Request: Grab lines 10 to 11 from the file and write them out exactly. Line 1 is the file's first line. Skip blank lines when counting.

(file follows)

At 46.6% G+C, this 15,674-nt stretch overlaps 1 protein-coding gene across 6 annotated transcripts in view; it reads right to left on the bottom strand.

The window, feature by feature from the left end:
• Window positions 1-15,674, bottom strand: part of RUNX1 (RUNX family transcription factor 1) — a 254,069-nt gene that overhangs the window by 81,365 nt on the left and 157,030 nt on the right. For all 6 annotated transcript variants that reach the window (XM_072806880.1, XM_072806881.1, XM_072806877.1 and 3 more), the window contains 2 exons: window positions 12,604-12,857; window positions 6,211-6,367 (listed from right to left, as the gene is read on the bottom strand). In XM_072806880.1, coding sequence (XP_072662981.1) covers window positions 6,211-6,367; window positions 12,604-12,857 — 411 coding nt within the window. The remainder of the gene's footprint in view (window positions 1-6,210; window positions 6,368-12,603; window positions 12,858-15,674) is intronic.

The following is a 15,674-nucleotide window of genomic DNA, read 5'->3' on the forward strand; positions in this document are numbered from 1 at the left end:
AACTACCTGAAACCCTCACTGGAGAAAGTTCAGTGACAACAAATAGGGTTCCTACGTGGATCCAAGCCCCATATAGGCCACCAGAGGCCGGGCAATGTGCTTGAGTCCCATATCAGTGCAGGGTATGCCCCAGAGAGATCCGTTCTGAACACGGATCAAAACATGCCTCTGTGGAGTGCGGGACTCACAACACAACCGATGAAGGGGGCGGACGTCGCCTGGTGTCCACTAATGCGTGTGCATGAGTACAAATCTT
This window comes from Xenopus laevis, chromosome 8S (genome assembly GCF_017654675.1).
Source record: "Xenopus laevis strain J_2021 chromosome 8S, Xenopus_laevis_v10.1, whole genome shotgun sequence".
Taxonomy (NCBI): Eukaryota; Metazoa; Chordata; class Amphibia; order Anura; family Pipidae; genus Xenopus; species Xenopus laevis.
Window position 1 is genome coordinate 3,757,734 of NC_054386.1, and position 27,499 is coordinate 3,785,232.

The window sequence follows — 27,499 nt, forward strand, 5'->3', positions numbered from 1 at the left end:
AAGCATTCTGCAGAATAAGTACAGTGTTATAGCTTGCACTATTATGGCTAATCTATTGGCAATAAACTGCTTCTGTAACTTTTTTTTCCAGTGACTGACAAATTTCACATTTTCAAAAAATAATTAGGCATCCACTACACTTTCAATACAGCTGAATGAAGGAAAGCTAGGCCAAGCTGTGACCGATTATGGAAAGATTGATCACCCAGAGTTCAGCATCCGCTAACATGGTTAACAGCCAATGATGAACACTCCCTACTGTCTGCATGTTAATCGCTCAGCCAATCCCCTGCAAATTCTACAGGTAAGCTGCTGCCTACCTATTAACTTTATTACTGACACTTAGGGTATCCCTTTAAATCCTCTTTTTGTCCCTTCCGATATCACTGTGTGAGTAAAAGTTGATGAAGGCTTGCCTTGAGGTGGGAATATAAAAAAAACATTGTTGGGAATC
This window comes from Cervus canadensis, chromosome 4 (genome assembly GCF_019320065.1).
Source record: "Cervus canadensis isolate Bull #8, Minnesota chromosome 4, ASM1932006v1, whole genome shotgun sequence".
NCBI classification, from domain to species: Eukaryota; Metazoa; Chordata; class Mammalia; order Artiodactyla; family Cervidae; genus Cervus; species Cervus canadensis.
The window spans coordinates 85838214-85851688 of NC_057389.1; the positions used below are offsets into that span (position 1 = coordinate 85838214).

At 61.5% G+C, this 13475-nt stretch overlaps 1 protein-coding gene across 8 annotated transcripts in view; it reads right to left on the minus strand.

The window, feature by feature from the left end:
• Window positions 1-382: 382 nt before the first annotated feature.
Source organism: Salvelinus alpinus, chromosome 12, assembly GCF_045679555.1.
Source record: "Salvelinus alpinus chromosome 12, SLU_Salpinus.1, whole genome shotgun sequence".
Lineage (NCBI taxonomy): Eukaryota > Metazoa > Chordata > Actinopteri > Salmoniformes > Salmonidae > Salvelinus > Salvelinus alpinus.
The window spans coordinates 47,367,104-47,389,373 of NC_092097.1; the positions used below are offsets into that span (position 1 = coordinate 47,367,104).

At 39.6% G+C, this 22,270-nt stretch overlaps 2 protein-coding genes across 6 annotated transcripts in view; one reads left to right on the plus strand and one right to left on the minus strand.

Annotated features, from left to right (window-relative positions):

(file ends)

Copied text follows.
The window sequence follows — 27,499 nt, forward strand, 5'->3', positions numbered from 1 at the left end:
AAGCATTCTGCAGAATAAGTACAGTGTTATAGCTTGCACTATTATGGCTAATCTATTGGCAATAAACTGCTTCTGTAACTTTTTTTTCCAGTGACTGACAAATTTCACATTTTCAAAAAATAATTAGGCATCCACTACACTTTCAATACAGCTGAATGAAGGAAAGCTAGGCCAAGCTGTGACCGATTATGGAAAGATTGATCACCCAGAGTTCAGCATCCGCTAACATGGTTAACAGCCAATGATGAACACTCCCTACTGTCTGCATGTTAATCGCTCAGCCAATCCCCTGCAAATTCTACAGGTAAGCTGCTGCCTACCTATTAACTTTATTACTGACACTTAGGGTATCCCTTTAAATCCTCTTTTTGTCCCTTCCGATATCACTGTGTGAGTAAAAGTTGATGAAGGCTTGCCTTGAGGTGGGAATATAAAAAAAACATTGTTGGGAATC